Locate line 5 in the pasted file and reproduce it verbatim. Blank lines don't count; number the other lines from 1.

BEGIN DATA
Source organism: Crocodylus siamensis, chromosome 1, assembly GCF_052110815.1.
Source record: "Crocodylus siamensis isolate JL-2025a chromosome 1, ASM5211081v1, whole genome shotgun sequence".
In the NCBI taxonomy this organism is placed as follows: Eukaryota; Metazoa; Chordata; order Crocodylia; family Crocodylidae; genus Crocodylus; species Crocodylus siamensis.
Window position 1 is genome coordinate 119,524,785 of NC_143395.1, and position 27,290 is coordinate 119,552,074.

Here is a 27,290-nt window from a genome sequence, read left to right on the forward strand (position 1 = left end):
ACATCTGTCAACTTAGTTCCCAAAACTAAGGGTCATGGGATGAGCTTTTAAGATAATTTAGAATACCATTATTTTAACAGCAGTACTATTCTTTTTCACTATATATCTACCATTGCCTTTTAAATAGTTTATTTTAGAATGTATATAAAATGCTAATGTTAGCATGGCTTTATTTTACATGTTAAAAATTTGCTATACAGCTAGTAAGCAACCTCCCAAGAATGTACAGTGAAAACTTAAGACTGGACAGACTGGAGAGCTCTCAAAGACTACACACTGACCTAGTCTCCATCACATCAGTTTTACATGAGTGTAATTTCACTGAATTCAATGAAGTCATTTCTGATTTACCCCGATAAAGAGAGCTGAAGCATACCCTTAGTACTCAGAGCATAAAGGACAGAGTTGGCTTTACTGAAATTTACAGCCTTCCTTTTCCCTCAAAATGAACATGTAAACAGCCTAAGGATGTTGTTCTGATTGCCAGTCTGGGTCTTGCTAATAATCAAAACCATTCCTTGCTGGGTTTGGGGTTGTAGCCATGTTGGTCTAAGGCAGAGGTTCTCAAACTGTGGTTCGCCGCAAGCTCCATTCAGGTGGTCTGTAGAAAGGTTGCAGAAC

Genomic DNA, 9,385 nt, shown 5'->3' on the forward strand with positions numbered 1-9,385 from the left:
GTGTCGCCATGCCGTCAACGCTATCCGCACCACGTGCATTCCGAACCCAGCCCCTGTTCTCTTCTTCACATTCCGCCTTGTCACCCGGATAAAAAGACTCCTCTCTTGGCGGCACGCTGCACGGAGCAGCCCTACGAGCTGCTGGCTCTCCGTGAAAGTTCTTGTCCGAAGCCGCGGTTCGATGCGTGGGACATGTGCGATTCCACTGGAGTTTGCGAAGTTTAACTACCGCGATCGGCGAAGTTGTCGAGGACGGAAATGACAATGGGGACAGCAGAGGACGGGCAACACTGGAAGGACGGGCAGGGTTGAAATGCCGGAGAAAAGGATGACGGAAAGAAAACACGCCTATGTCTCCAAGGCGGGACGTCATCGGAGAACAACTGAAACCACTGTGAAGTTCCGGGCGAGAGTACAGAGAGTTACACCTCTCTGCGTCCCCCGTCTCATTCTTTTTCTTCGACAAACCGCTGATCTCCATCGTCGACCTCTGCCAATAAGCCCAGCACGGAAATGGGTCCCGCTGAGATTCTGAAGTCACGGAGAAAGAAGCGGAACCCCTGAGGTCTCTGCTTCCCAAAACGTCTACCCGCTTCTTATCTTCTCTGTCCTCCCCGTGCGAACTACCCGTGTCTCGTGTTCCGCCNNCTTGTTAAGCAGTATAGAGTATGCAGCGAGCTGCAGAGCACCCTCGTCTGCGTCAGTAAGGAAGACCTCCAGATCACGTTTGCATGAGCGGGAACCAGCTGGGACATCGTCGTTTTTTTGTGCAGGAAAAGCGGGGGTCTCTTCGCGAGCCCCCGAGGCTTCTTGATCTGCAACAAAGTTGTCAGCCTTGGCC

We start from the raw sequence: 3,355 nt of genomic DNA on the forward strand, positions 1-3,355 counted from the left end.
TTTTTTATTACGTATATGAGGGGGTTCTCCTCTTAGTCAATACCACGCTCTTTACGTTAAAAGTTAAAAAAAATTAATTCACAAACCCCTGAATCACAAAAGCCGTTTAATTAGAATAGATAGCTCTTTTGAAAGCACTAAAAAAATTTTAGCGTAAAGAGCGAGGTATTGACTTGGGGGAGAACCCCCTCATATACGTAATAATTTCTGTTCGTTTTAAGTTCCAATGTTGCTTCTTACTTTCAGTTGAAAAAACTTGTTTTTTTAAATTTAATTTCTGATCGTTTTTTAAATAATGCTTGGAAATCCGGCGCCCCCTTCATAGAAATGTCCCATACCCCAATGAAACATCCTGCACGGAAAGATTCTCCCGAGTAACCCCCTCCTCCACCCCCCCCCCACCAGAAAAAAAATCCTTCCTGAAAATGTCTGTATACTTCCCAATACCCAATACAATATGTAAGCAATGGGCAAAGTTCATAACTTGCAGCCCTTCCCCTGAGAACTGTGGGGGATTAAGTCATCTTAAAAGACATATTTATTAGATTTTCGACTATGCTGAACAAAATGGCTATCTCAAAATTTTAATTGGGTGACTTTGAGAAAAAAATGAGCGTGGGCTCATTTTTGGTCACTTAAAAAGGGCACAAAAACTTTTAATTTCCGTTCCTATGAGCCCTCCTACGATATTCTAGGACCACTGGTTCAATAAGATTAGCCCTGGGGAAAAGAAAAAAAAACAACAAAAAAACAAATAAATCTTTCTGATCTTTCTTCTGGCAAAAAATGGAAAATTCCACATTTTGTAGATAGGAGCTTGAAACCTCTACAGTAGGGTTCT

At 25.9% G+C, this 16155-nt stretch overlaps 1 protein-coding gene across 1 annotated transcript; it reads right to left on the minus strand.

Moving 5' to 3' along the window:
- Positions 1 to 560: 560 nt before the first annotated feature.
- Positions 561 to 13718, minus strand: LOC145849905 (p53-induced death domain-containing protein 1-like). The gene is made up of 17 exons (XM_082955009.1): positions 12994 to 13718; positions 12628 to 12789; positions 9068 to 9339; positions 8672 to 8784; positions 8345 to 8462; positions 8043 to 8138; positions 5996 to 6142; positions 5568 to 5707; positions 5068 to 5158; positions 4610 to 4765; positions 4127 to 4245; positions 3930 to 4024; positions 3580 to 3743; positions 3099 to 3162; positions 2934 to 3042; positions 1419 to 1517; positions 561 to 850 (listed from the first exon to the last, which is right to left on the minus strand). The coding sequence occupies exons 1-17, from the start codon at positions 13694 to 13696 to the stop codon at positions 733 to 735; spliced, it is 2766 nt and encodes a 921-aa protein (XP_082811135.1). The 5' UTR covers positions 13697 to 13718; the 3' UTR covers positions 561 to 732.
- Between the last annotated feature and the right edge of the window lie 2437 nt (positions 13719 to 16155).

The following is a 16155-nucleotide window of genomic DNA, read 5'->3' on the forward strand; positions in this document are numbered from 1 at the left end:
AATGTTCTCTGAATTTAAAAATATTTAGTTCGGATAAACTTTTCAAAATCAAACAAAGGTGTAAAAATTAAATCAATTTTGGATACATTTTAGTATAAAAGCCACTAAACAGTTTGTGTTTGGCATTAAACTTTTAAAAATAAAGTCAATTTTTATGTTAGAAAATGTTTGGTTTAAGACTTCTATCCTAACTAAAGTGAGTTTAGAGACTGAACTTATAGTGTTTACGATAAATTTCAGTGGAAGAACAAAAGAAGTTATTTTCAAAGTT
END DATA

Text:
Here is a 27,290-nt window from a genome sequence, read left to right on the forward strand (position 1 = left end):